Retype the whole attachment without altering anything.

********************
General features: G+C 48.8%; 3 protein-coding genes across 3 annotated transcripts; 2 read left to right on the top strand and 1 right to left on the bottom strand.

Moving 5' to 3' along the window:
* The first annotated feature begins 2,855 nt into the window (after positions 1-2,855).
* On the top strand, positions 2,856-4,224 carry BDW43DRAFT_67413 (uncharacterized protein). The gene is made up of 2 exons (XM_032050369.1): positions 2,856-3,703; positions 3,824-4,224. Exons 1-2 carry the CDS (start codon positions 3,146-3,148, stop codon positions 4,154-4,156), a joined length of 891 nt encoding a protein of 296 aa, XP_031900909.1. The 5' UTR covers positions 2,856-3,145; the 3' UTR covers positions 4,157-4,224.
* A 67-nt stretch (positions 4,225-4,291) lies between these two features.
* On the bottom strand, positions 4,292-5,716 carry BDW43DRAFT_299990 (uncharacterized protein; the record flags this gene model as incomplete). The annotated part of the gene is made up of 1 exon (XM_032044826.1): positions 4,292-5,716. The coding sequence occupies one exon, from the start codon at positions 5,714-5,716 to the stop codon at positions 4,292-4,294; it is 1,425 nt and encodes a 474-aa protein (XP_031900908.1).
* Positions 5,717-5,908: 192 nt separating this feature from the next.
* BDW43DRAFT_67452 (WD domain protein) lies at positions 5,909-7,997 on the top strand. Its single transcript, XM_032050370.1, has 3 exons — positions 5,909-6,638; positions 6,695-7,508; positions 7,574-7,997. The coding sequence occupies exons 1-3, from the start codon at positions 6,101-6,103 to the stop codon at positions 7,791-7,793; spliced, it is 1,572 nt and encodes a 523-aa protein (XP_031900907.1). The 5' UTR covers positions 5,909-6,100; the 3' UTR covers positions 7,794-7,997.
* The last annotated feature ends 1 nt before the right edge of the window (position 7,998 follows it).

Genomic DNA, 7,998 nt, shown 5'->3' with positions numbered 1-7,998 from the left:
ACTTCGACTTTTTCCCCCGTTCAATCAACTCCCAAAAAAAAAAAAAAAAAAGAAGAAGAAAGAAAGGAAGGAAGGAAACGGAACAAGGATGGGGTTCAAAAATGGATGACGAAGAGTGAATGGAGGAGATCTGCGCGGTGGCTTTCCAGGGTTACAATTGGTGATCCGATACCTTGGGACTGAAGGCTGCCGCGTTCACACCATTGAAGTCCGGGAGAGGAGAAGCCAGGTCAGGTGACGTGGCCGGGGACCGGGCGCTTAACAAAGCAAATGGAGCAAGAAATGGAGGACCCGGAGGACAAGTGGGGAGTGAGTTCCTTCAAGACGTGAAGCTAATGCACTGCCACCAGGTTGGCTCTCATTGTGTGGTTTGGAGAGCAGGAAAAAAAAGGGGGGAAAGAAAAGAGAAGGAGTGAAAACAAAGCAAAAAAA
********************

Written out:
General features: G+C 48.8%; 3 protein-coding genes across 3 annotated transcripts; 2 read left to right on the top strand and 1 right to left on the bottom strand.

Moving 5' to 3' along the window:
* The first annotated feature begins 2,855 nt into the window (after positions 1-2,855).
* On the top strand, positions 2,856-4,224 carry BDW43DRAFT_67413 (uncharacterized protein). The gene is made up of 2 exons (XM_032050369.1): positions 2,856-3,703; positions 3,824-4,224. Exons 1-2 carry the CDS (start codon positions 3,146-3,148, stop codon positions 4,154-4,156), a joined length of 891 nt encoding a protein of 296 aa, XP_031900909.1. The 5' UTR covers positions 2,856-3,145; the 3' UTR covers positions 4,157-4,224.
* A 67-nt stretch (positions 4,225-4,291) lies between these two features.
* On the bottom strand, positions 4,292-5,716 carry BDW43DRAFT_299990 (uncharacterized protein; the record flags this gene model as incomplete). The annotated part of the gene is made up of 1 exon (XM_032044826.1): positions 4,292-5,716. The coding sequence occupies one exon, from the start codon at positions 5,714-5,716 to the stop codon at positions 4,292-4,294; it is 1,425 nt and encodes a 474-aa protein (XP_031900908.1).
* Positions 5,717-5,908: 192 nt separating this feature from the next.
* BDW43DRAFT_67452 (WD domain protein) lies at positions 5,909-7,997 on the top strand. Its single transcript, XM_032050370.1, has 3 exons — positions 5,909-6,638; positions 6,695-7,508; positions 7,574-7,997. The coding sequence occupies exons 1-3, from the start codon at positions 6,101-6,103 to the stop codon at positions 7,791-7,793; spliced, it is 1,572 nt and encodes a 523-aa protein (XP_031900907.1). The 5' UTR covers positions 5,909-6,100; the 3' UTR covers positions 7,794-7,997.
* The last annotated feature ends 1 nt before the right edge of the window (position 7,998 follows it).

Genomic DNA, 7,998 nt, shown 5'->3' with positions numbered 1-7,998 from the left:
ACTTCGACTTTTTCCCCCGTTCAATCAACTCCCAAAAAAAAAAAAAAAAAAGAAGAAGAAAGAAAGGAAGGAAGGAAACGGAACAAGGATGGGGTTCAAAAATGGATGACGAAGAGTGAATGGAGGAGATCTGCGCGGTGGCTTTCCAGGGTTACAATTGGTGATCCGATACCTTGGGACTGAAGGCTGCCGCGTTCACACCATTGAAGTCCGGGAGAGGAGAAGCCAGGTCAGGTGACGTGGCCGGGGACCGGGCGCTTAACAAAGCAAATGGAGCAAGAAATGGAGGACCCGGAGGACAAGTGGGGAGTGAGTTCCTTCAAGACGTGAAGCTAATGCACTGCCACCAGGTTGGCTCTCATTGTGTGGTTTGGAGAGCAGGAAAAAAAAGGGGGGAAAGAAAAGAGAAGGAGTGAAAACAAAGCAAAAAAA